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TREASURE COAST: Not Homebound

Multifaceted

Regional Trends

COLLEGE CONNECTION: Look at groundbreaking changes in the Treasure Coast and it doesn't seem to be long before you run across Indian River Community College President Edwin Massey or Florida Atlantic University President Frank Brogan. On Massey's campus: FSU's new medical campus and a high-tech training center. At Brogan's facilities: The temporary headquarters of a biotech relocation and a new lab school for elementary students. Brogan, the ex-lieutenant governor, is the relative newcomer. Massey has been IRCC's president since 1988.

HOMES: Home building is suffering while investors try to unload their bubble buys. "I think the theme of 2007 is going to be inventory correction," says Brad Hunter of research firm Metrostudy. Construction workers are switching to commercial building, says Gwenda L. Thompson, CEO of the Workforce Development Board of the Treasure
Coast.

CITRUS: In the citrus belt, after hurricane-devastated seasons, the elements have combined for a return to 19 million boxes and an extraordinarily tasty grapefruit even by Indian River standards. "A vintage crop," says Doug Bournique, executive vice president of the Indian River Citrus League.

BIOTECH: Biotech steps forward this year when Torrey Pines Institute for Molecular Studies occupies temporary facilities at FAU at Harbor Branch Oceanographic Institution. ... St. Lucie leads the Treasure Coast in aggressively courting relocations. ... Martin commissioned a study on how to join the biotech wave, but commissioners rejected its conclusion that development restrictions need to be eased. Stuart/Martin County Chamber of Commerce President Joe Catrambone hopes Torrey Pines and Scripps in Jupiter will still help: "They'll live in Martin County. We have a mailbox economy here."

Vero Beach / Indian River County

CHALLENGE: Relying on construction, retirees and the service businesses supporting them, the Vero Beach and Indian River economy looks for a flat year. Construction won't pick up until the market works through the excess inventory of investor-owned housing. ... Given the importance of construction and the impact of rising insurance bills and taxes, the local economy is holding up well. Unemployment is 4.5%. "It's not as gloomy as some have painted but not quite as rosy as we might want it to be," says Andy Beindorf, president and CEO of Indian River National Bank.

Innovators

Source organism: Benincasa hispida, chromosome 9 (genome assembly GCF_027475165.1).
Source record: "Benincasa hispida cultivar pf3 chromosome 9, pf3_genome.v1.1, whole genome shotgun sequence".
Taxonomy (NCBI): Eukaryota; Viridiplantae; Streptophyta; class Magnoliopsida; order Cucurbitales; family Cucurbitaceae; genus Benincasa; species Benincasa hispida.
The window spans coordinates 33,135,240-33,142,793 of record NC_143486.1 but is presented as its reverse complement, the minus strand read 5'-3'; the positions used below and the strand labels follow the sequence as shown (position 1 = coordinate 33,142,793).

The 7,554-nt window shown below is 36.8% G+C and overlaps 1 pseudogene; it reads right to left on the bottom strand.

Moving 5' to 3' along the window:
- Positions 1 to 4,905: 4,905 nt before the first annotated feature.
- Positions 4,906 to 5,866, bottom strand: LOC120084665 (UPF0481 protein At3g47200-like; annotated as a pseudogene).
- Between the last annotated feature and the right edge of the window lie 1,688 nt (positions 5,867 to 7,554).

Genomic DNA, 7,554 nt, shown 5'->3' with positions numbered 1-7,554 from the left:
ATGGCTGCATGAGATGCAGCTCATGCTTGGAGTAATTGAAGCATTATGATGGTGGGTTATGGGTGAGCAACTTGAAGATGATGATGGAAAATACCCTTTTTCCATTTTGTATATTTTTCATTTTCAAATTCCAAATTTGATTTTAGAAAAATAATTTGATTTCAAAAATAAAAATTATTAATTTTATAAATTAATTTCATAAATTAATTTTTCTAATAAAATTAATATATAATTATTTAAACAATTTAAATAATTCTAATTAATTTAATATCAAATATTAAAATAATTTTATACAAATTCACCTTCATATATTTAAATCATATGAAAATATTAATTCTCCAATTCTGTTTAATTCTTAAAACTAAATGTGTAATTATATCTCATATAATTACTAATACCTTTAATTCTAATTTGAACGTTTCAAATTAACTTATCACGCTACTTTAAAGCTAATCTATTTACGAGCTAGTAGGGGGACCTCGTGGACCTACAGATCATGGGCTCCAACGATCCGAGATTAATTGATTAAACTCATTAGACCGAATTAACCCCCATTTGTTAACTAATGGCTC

? Founded in 2003 by A.J. Koontz III, executive vice president for sales, and now under CEO Vinny Olmstead, 110-employee Broadband National allows online comparison shopping for DSL, cable, T1 connections and now VOIP and IPTV.

? Vero Beach awaits Piper Aircraft CEO James K. Bass' decision on whether the company will build its new jet locally. The 1,000-employee company hopes to make its first deliveries in 2010.

? High-end builder Toby Hill of The Hill Group in Vero Beach wins notice for his company's craftsmanship, philanthropy and for keeping a large number of skilled workers in specialties such as fine carpentry and masonry on staff.

Port St. Lucie / St. Lucie County


Innovator (Port St. Lucie)
Damien J. Jacquinet
? Damien J. Jacquinet is founder and president of Nida-Core, which makes high-strength, low-weight core, plastic honeycomb technology used in everything from megayacht hulls to housing to snowboards. Jacquinet, 44, employs 120 worldwide, including 40 in Port St. Lucie. The company, formerly in Martin County, moved to Port St. Lucie in 2001 after it decided it needed to expand. Nida-Core's composites traditionally have been used mostly in the marine business. The native of France moved to the U.S. in 1984. Photo: Jeffrey Camp

GROWTH SPURT:
Well established among the ranks of the fastest-growing cities in the nation, jumping from 55,866 residents in 1990 to 131,692 in 2005, Port St. Lucie this year hopes to begin to see the payoff for another leap -- the state's and St. Lucie County's $90-million enticement of California-based Torrey Pines Institute for Molecular Studies. ... Torrey Pines laid the cornerstone in March for its new headquarters on a 20-acre site in Port St. Lucie's Tradition donated by developer Core Communities. Until the building's 2008 completion, the institute will lodge at Florida Atlantic University facilities at the Harbor Branch Oceanographic Institution.